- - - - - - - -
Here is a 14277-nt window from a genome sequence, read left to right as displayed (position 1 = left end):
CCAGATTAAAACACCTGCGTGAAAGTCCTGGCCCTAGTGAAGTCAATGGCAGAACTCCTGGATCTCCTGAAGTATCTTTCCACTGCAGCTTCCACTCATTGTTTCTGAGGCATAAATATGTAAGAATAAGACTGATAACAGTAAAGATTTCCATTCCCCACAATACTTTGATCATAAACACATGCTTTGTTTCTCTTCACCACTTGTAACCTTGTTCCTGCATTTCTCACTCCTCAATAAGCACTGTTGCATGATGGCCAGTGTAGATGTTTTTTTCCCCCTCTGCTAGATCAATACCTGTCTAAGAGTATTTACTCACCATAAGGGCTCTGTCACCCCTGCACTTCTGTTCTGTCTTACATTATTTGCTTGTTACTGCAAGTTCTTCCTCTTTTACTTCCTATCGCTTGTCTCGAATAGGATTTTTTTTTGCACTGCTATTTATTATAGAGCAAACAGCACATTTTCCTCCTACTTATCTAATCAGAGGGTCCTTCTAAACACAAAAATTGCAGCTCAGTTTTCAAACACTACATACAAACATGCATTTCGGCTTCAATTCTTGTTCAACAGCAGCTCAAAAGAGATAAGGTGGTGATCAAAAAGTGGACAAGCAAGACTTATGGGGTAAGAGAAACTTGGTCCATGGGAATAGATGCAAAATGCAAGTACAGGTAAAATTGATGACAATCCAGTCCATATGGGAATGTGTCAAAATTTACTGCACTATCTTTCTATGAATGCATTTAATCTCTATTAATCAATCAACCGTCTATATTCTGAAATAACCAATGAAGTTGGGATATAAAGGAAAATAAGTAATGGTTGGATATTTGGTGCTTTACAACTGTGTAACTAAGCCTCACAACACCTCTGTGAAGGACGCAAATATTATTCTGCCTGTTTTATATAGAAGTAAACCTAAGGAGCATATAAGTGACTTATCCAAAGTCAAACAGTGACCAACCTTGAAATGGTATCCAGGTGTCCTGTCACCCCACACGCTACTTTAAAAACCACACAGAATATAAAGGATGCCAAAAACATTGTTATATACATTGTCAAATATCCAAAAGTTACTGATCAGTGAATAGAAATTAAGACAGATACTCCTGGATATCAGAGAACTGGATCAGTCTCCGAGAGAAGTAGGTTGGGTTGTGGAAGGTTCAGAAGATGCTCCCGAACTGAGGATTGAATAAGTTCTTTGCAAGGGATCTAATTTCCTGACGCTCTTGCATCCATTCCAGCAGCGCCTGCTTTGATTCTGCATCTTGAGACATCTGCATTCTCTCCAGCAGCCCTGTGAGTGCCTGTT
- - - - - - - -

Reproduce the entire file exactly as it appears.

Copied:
Here is a 14277-nt window from a genome sequence, read left to right as displayed (position 1 = left end):
CCAGATTAAAACACCTGCGTGAAAGTCCTGGCCCTAGTGAAGTCAATGGCAGAACTCCTGGATCTCCTGAAGTATCTTTCCACTGCAGCTTCCACTCATTGTTTCTGAGGCATAAATATGTAAGAATAAGACTGATAACAGTAAAGATTTCCATTCCCCACAATACTTTGATCATAAACACATGCTTTGTTTCTCTTCACCACTTGTAACCTTGTTCCTGCATTTCTCACTCCTCAATAAGCACTGTTGCATGATGGCCAGTGTAGATGTTTTTTTCCCCCTCTGCTAGATCAATACCTGTCTAAGAGTATTTACTCACCATAAGGGCTCTGTCACCCCTGCACTTCTGTTCTGTCTTACATTATTTGCTTGTTACTGCAAGTTCTTCCTCTTTTACTTCCTATCGCTTGTCTCGAATAGGATTTTTTTTTGCACTGCTATTTATTATAGAGCAAACAGCACATTTTCCTCCTACTTATCTAATCAGAGGGTCCTTCTAAACACAAAAATTGCAGCTCAGTTTTCAAACACTACATACAAACATGCATTTCGGCTTCAATTCTTGTTCAACAGCAGCTCAAAAGAGATAAGGTGGTGATCAAAAAGTGGACAAGCAAGACTTATGGGGTAAGAGAAACTTGGTCCATGGGAATAGATGCAAAATGCAAGTACAGGTAAAATTGATGACAATCCAGTCCATATGGGAATGTGTCAAAATTTACTGCACTATCTTTCTATGAATGCATTTAATCTCTATTAATCAATCAACCGTCTATATTCTGAAATAACCAATGAAGTTGGGATATAAAGGAAAATAAGTAATGGTTGGATATTTGGTGCTTTACAACTGTGTAACTAAGCCTCACAACACCTCTGTGAAGGACGCAAATATTATTCTGCCTGTTTTATATAGAAGTAAACCTAAGGAGCATATAAGTGACTTATCCAAAGTCAAACAGTGACCAACCTTGAAATGGTATCCAGGTGTCCTGTCACCCCACACGCTACTTTAAAAACCACACAGAATATAAAGGATGCCAAAAACATTGTTATATACATTGTCAAATATCCAAAAGTTACTGATCAGTGAATAGAAATTAAGACAGATACTCCTGGATATCAGAGAACTGGATCAGTCTCCGAGAGAAGTAGGTTGGGTTGTGGAAGGTTCAGAAGATGCTCCCGAACTGAGGATTGAATAAGTTCTTTGCAAGGGATCTAATTTCCTGACGCTCTTGCATCCATTCCAGCAGCGCCTGCTTTGATTCTGCATCTTGAGACATCTGCATTCTCTCCAGCAGCCCTGTGAGTGCCTGTT